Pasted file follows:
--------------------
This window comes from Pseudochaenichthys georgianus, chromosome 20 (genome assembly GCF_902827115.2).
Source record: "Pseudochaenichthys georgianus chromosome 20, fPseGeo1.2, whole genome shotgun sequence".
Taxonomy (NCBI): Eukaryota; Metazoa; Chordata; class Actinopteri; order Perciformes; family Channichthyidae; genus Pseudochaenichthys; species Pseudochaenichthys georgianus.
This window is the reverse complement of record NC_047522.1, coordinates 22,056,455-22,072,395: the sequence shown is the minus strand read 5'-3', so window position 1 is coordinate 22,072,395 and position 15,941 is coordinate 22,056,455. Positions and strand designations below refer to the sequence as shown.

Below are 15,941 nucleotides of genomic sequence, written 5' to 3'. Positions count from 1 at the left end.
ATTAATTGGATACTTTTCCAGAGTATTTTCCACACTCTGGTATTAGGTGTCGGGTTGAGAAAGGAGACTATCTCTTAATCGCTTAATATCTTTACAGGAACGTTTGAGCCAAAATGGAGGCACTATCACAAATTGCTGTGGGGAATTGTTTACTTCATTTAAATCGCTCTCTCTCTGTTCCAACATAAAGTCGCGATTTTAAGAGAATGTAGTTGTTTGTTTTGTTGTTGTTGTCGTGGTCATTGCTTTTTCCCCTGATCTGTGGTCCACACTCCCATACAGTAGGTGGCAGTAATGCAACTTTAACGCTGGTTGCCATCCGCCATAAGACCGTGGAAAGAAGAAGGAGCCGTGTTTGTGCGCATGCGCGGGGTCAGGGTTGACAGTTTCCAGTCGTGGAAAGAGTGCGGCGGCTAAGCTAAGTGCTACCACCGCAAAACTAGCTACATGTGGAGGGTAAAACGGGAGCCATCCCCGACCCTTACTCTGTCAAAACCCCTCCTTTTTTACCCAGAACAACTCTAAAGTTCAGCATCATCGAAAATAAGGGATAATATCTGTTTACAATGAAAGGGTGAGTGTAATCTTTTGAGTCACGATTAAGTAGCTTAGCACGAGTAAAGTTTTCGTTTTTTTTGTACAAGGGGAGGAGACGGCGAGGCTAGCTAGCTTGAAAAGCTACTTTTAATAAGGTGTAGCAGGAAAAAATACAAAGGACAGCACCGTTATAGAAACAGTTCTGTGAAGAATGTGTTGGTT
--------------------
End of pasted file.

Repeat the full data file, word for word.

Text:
This window comes from Pseudochaenichthys georgianus, chromosome 20 (genome assembly GCF_902827115.2).
Source record: "Pseudochaenichthys georgianus chromosome 20, fPseGeo1.2, whole genome shotgun sequence".
Taxonomy (NCBI): Eukaryota; Metazoa; Chordata; class Actinopteri; order Perciformes; family Channichthyidae; genus Pseudochaenichthys; species Pseudochaenichthys georgianus.
This window is the reverse complement of record NC_047522.1, coordinates 22,056,455-22,072,395: the sequence shown is the minus strand read 5'-3', so window position 1 is coordinate 22,072,395 and position 15,941 is coordinate 22,056,455. Positions and strand designations below refer to the sequence as shown.

Below are 15,941 nucleotides of genomic sequence, written 5' to 3'. Positions count from 1 at the left end.
ATTAATTGGATACTTTTCCAGAGTATTTTCCACACTCTGGTATTAGGTGTCGGGTTGAGAAAGGAGACTATCTCTTAATCGCTTAATATCTTTACAGGAACGTTTGAGCCAAAATGGAGGCACTATCACAAATTGCTGTGGGGAATTGTTTACTTCATTTAAATCGCTCTCTCTCTGTTCCAACATAAAGTCGCGATTTTAAGAGAATGTAGTTGTTTGTTTTGTTGTTGTTGTCGTGGTCATTGCTTTTTCCCCTGATCTGTGGTCCACACTCCCATACAGTAGGTGGCAGTAATGCAACTTTAACGCTGGTTGCCATCCGCCATAAGACCGTGGAAAGAAGAAGGAGCCGTGTTTGTGCGCATGCGCGGGGTCAGGGTTGACAGTTTCCAGTCGTGGAAAGAGTGCGGCGGCTAAGCTAAGTGCTACCACCGCAAAACTAGCTACATGTGGAGGGTAAAACGGGAGCCATCCCCGACCCTTACTCTGTCAAAACCCCTCCTTTTTTACCCAGAACAACTCTAAAGTTCAGCATCATCGAAAATAAGGGATAATATCTGTTTACAATGAAAGGGTGAGTGTAATCTTTTGAGTCACGATTAAGTAGCTTAGCACGAGTAAAGTTTTCGTTTTTTTTGTACAAGGGGAGGAGACGGCGAGGCTAGCTAGCTTGAAAAGCTACTTTTAATAAGGTGTAGCAGGAAAAAATACAAAGGACAGCACCGTTATAGAAACAGTTCTGTGAAGAATGTGTTGGTT